For double the pleasure of touring the vineyards of France you can also actually stay with a winemaker. One of the occasions when we did this was in 2004 in the small village of Quincey just outside of Nuits Saint Georges, Burgundy. Dufouleur Pere Et Fils are old established winemakers based in Nuits St Georges and we stayed in a family Chambres D’Hotes in the Place de L’Egise, Quincey. It was run by a couple who are older members of the family but monsieur was clearly still actively involved in the wine business. Madam was very friendly and welcoming and could not have done any more to settle us in to our stay after a long journey down from Calais. We did not meet her husband until the following morning.
The room was very French country style with a mixture of traditional furniture but although eclectic it gave a lovely feel to the room. We could only be in one place – Burgundy. Madam had kindly booked us a meal at L’Alambic restaurant in Nuits and before we set out for town she served us an aperitif of family wine on the terrace. She did not speak vast amounts of English but her French was spoken slowly and clearly and we were able to converse well. The main topic of conversation other than the family wine concern was Jacques Chirac the President of France at that time. She hated the man with a vengeance. Sadly, I cannot enlighten you as to the specific reason for her venom as this was the one time she spoke rapidly and animatedly and I could not follow it all. President Bush did come into the rant she was having so you can draw your own conclusions.
Our evening meal was excellent. The restaurant on the road leading down to Beaune served well cooked local produce and the setting inside was reminiscent of being in a wine cellar with exposed stone walls. We did not linger as we were tired and back in Quincey we slept soundly, awakening to birdsong and ready for the day ahead.
At the breakfast table madam was busy laying a fine spread of homemade jams and preserves, bread and croissants from the local boulangerie and aromatic coffee. The baking was wonderful and I could not wait to get started. Before we could begin monsieur arrived at the table. He nodded to us but said not a word. He was dressed as you may expect of a vigneron, heavily stained clothes held together by a thick leather belt. I sensed that these working clothes were destined to take him up to his retirement. He looked to have a busy day ahead of him as harvest time was imminent. I could tell that conversation would be limited to say the least as madam dutifully served him his breakfast. I reached for a croissant and some of the gorgeous bread and selected a jam. But where is the butter? After scouring the large farmhouse table I could see it was resident in front of monsieur. Guarded in fact by his penetrating gaze and an invisible force field. His resolute silence said it all. I said to Niamh that I need the butter and hoped that she would get it for me. She was having none of that. There was no way she was asking him. He started his breakfast and I am sure must have realised our desire for the lovely pat of Burgundy butter in front of him. The butter stayed. I could not summon up the courage to part him from his butter and so my breakfast fell short of the mark despite the wonderful ingredients. Niamh to this day still reminds me of my timidity with this man but he just had such a powerful presence about him. In my seat I stayed and missed a treat.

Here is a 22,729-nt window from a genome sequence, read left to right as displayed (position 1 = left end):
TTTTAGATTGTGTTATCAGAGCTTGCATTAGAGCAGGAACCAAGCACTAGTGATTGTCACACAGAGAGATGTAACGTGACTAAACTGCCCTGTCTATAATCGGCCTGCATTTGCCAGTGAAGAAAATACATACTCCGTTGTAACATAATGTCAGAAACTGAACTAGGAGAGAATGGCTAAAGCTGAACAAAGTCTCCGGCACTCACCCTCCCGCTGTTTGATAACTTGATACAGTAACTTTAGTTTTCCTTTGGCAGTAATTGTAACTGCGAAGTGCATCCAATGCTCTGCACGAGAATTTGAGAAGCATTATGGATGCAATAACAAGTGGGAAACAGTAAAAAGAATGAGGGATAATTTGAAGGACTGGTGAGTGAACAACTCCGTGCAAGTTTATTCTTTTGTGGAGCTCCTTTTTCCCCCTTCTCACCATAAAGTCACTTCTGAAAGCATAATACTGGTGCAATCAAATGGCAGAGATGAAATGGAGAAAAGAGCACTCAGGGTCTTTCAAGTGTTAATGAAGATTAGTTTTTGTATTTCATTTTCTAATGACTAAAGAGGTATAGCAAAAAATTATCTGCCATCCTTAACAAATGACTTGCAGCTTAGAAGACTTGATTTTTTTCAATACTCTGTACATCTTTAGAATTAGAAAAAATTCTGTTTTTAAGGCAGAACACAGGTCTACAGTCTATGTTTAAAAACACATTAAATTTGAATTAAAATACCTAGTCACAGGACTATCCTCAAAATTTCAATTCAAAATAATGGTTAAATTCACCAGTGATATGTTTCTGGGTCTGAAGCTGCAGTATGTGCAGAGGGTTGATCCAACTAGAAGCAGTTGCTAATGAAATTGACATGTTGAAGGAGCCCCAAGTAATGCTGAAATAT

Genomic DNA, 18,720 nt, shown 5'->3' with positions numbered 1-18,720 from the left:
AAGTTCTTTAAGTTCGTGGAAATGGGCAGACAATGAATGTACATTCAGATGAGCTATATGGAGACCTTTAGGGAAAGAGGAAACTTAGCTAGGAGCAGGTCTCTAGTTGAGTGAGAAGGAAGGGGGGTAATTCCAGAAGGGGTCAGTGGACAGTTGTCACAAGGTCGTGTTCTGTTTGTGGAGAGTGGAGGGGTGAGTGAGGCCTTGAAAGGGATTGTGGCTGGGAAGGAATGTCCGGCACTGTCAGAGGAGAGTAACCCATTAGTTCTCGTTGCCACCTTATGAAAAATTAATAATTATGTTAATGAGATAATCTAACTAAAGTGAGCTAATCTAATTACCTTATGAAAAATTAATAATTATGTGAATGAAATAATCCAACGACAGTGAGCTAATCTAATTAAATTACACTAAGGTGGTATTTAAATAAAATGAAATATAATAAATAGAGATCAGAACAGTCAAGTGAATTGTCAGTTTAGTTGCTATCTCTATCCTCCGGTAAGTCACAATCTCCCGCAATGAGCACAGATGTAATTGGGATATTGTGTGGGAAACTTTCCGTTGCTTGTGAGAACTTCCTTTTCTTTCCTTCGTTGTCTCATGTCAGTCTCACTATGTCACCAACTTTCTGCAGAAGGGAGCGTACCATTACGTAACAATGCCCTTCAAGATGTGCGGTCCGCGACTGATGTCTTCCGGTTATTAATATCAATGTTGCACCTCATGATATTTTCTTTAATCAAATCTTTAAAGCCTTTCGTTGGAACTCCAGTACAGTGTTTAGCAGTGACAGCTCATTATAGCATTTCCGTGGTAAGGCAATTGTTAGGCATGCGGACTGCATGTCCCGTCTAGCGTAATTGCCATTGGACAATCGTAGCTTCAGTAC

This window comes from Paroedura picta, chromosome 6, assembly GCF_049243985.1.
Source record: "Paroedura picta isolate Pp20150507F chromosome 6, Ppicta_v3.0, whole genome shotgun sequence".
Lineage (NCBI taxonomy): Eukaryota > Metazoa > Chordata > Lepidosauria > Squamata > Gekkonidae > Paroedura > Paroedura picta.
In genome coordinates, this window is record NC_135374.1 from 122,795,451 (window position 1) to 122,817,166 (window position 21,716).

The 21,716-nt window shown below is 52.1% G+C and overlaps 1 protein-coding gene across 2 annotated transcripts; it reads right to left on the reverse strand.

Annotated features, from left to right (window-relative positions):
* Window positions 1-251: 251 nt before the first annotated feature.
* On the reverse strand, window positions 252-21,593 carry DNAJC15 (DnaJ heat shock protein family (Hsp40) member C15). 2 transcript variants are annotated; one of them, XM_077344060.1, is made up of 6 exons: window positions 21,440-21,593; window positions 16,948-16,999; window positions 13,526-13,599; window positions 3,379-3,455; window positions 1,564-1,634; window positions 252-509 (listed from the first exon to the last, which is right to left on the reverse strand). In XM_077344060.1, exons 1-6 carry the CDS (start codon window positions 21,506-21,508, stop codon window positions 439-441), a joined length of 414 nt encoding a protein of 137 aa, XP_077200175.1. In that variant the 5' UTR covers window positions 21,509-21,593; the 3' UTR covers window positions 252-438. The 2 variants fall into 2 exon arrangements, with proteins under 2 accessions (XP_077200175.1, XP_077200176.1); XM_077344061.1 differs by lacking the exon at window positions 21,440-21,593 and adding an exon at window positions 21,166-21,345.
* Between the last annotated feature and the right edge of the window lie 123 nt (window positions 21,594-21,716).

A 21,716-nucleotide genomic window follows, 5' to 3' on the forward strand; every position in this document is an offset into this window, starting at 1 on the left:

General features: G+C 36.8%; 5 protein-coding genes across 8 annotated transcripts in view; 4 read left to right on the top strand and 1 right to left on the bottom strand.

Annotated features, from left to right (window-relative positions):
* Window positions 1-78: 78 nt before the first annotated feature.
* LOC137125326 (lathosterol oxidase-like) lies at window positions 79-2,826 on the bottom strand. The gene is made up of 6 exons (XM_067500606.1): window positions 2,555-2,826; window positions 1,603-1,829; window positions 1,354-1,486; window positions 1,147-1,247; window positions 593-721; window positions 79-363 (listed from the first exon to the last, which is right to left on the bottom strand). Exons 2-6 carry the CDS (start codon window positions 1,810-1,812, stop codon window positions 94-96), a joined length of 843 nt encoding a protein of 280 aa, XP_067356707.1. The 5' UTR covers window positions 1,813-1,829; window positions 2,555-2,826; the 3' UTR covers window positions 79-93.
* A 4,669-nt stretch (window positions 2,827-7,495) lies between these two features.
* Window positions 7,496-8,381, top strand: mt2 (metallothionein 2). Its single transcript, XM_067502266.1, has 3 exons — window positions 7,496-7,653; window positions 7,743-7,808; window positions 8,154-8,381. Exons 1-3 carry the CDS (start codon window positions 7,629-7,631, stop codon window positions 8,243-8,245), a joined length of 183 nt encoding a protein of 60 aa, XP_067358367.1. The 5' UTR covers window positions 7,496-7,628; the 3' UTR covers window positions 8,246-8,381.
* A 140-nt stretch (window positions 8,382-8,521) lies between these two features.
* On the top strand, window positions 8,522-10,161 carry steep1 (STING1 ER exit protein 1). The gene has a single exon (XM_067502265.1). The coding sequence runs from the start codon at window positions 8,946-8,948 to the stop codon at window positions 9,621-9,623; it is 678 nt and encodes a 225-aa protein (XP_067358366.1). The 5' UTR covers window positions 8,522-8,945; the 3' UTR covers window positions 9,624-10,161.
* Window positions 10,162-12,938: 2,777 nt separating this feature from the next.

One treat we did have was later in the day at the family domaine located at 17 Rue Thurot, 21700 Nuits-Saint-Georges. They were warned we were coming as clients of the Chambres D’Hotes so we got a great welcome and an extra special tasting. We happily added some red Nuits Saint Georges Burgundy to our collection and left contentedly to stroll the town. However, this wine visit will always be remembered for the butter and not the wine.
As with my other three books that tell of our memorable encounters with the people and places of France this one is designed not specifically as a guide book but to inspire and encourage you to travel as soon as it is possible. I know you will not be disappointed.
However, I have in this book given the location and contact details of the vineyards and cellars we visited and all I am sure will delight you when you turn up at that cellar or domaine door
I apologize in advance for the overuse of the word ‘terroir’ and sadly I am still unable to give you a definitive definition of this uniquely French term.